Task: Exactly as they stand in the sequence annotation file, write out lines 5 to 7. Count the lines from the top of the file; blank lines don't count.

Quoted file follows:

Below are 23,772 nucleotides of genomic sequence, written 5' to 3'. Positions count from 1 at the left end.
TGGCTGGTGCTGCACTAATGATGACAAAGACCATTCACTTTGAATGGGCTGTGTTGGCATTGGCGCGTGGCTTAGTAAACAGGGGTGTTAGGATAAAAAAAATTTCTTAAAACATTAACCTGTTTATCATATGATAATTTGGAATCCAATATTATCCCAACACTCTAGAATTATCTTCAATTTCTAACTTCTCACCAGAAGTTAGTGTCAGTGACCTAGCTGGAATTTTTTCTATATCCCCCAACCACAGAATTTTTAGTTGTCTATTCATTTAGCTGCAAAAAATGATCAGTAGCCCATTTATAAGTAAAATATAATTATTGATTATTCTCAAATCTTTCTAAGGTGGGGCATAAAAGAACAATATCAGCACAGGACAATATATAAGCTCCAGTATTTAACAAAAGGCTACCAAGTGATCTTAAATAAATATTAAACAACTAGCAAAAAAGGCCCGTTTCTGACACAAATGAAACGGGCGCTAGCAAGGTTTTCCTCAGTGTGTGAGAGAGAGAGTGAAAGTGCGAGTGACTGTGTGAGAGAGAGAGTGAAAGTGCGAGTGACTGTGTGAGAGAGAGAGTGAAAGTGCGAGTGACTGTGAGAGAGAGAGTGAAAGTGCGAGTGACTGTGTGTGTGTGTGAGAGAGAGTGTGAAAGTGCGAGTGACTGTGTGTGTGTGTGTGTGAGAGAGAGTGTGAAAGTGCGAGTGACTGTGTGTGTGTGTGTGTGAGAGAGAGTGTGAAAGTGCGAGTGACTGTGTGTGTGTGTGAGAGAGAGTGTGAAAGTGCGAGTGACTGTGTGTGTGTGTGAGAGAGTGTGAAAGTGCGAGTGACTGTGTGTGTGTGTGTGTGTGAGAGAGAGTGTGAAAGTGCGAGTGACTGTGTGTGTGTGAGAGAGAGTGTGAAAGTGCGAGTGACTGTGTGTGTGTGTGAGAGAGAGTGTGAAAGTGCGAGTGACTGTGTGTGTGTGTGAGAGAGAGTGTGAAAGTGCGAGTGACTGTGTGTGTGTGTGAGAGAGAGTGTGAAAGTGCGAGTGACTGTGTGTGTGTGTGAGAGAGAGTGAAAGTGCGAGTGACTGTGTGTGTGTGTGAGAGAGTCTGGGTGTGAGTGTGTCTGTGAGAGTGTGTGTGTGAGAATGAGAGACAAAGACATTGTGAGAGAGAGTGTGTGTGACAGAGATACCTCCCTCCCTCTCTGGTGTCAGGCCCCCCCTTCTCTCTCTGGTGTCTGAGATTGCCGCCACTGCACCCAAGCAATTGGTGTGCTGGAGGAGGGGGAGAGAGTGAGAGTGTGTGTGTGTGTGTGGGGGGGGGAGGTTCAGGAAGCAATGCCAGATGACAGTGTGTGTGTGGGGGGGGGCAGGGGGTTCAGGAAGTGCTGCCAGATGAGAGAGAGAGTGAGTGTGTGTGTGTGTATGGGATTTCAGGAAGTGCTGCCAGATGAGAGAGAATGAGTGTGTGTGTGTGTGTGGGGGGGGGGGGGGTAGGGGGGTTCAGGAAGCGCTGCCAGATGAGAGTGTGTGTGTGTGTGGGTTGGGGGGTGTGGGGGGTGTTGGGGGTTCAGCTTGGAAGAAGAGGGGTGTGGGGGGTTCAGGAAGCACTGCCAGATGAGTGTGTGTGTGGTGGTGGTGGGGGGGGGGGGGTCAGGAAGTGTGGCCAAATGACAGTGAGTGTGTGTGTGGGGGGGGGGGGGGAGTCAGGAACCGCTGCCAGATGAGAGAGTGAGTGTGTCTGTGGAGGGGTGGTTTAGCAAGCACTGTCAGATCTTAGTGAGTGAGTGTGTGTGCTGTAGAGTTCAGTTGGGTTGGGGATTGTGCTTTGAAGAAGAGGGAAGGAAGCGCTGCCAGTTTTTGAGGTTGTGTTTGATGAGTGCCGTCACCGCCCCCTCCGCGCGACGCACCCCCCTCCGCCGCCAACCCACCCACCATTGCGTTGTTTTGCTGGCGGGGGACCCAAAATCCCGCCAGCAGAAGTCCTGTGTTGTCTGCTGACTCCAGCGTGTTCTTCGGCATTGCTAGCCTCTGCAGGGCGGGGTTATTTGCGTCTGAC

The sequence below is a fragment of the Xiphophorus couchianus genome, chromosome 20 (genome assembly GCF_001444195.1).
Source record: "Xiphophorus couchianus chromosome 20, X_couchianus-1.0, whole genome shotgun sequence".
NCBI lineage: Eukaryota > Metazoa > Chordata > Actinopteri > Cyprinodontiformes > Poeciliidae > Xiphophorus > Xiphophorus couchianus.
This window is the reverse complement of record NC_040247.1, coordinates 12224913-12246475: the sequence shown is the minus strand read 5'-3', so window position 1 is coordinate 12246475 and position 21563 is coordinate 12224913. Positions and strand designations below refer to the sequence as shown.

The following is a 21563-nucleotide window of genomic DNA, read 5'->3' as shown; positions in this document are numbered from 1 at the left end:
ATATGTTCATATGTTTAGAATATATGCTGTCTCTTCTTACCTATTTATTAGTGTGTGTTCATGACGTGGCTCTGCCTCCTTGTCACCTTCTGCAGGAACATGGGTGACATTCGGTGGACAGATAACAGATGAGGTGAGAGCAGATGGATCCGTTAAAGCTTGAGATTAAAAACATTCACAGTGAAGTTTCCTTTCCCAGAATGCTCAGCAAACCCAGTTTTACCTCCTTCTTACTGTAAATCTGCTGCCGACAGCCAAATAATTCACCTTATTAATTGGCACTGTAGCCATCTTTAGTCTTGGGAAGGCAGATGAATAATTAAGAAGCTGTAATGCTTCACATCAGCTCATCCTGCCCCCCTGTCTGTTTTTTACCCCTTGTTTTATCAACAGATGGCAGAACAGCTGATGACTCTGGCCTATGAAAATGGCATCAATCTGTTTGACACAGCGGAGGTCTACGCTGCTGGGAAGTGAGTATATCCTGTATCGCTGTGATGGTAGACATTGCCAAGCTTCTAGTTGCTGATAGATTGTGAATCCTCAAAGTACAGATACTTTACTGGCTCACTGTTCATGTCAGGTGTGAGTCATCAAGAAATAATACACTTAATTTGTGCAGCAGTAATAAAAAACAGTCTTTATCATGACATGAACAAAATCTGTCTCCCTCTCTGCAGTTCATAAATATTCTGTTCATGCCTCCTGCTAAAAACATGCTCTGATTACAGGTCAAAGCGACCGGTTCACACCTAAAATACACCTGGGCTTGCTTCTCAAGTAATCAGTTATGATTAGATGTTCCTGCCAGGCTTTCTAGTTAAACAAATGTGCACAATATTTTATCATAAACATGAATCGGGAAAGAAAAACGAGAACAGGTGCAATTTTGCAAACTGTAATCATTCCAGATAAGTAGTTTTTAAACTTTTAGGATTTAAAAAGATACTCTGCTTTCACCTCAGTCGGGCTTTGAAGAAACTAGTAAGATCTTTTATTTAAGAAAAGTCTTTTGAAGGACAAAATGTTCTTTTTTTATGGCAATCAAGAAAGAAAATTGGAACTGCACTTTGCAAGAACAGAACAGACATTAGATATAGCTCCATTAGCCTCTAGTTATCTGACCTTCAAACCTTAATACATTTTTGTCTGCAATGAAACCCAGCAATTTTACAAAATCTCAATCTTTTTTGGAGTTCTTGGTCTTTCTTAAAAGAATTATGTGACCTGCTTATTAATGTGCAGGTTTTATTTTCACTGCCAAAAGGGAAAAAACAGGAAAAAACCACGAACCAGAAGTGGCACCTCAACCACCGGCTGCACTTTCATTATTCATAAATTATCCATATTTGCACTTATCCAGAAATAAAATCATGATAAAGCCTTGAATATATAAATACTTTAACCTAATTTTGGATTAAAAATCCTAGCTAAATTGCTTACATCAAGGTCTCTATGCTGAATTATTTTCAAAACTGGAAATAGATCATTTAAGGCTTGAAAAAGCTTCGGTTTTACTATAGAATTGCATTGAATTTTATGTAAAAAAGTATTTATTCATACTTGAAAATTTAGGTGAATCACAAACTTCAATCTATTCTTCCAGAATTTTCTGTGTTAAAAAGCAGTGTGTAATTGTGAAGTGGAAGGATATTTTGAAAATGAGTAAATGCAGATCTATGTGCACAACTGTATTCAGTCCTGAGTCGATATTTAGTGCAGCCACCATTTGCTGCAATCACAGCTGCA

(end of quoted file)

NCBI lineage: Eukaryota > Metazoa > Chordata > Actinopteri > Cyprinodontiformes > Poeciliidae > Xiphophorus > Xiphophorus couchianus.
This window is the reverse complement of record NC_040247.1, coordinates 12224913-12246475: the sequence shown is the minus strand read 5'-3', so window position 1 is coordinate 12246475 and position 21563 is coordinate 12224913. Positions and strand designations below refer to the sequence as shown.

The following is a 21563-nucleotide window of genomic DNA, read 5'->3' as shown; positions in this document are numbered from 1 at the left end: